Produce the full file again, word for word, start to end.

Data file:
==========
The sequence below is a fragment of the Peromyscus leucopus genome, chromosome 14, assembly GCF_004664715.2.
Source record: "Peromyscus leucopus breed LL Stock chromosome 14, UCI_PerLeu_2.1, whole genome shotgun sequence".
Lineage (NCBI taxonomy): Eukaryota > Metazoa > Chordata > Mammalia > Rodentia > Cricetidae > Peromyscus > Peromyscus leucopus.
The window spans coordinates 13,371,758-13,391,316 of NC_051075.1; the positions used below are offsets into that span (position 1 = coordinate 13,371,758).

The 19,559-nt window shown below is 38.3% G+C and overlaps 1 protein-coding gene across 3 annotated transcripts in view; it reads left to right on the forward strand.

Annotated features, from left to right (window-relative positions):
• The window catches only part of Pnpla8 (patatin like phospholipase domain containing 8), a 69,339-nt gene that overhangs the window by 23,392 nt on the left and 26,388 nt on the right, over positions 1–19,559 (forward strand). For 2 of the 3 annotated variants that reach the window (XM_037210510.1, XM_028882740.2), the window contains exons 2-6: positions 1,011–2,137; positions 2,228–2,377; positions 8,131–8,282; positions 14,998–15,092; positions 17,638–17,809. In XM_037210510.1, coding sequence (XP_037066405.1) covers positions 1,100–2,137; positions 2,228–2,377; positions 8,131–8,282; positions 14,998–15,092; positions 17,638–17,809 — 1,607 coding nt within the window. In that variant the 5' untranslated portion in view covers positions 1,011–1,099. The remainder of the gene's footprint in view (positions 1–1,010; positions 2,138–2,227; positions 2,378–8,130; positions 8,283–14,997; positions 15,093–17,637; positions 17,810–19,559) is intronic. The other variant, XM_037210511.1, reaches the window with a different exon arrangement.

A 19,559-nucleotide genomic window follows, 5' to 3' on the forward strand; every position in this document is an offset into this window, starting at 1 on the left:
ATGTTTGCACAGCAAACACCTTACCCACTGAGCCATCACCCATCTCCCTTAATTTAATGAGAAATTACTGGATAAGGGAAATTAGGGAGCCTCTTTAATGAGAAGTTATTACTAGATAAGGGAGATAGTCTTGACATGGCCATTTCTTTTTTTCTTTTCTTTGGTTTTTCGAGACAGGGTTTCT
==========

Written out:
The sequence below is a fragment of the Peromyscus leucopus genome, chromosome 14, assembly GCF_004664715.2.
Source record: "Peromyscus leucopus breed LL Stock chromosome 14, UCI_PerLeu_2.1, whole genome shotgun sequence".
Lineage (NCBI taxonomy): Eukaryota > Metazoa > Chordata > Mammalia > Rodentia > Cricetidae > Peromyscus > Peromyscus leucopus.
The window spans coordinates 13,371,758-13,391,316 of NC_051075.1; the positions used below are offsets into that span (position 1 = coordinate 13,371,758).

The 19,559-nt window shown below is 38.3% G+C and overlaps 1 protein-coding gene across 3 annotated transcripts in view; it reads left to right on the forward strand.

Annotated features, from left to right (window-relative positions):
• The window catches only part of Pnpla8 (patatin like phospholipase domain containing 8), a 69,339-nt gene that overhangs the window by 23,392 nt on the left and 26,388 nt on the right, over positions 1–19,559 (forward strand). For 2 of the 3 annotated variants that reach the window (XM_037210510.1, XM_028882740.2), the window contains exons 2-6: positions 1,011–2,137; positions 2,228–2,377; positions 8,131–8,282; positions 14,998–15,092; positions 17,638–17,809. In XM_037210510.1, coding sequence (XP_037066405.1) covers positions 1,100–2,137; positions 2,228–2,377; positions 8,131–8,282; positions 14,998–15,092; positions 17,638–17,809 — 1,607 coding nt within the window. In that variant the 5' untranslated portion in view covers positions 1,011–1,099. The remainder of the gene's footprint in view (positions 1–1,010; positions 2,138–2,227; positions 2,378–8,130; positions 8,283–14,997; positions 15,093–17,637; positions 17,810–19,559) is intronic. The other variant, XM_037210511.1, reaches the window with a different exon arrangement.

A 19,559-nucleotide genomic window follows, 5' to 3' on the forward strand; every position in this document is an offset into this window, starting at 1 on the left:
ATGTTTGCACAGCAAACACCTTACCCACTGAGCCATCACCCATCTCCCTTAATTTAATGAGAAATTACTGGATAAGGGAAATTAGGGAGCCTCTTTAATGAGAAGTTATTACTAGATAAGGGAGATAGTCTTGACATGGCCATTTCTTTTTTTCTTTTCTTTGGTTTTTCGAGACAGGGTTTCT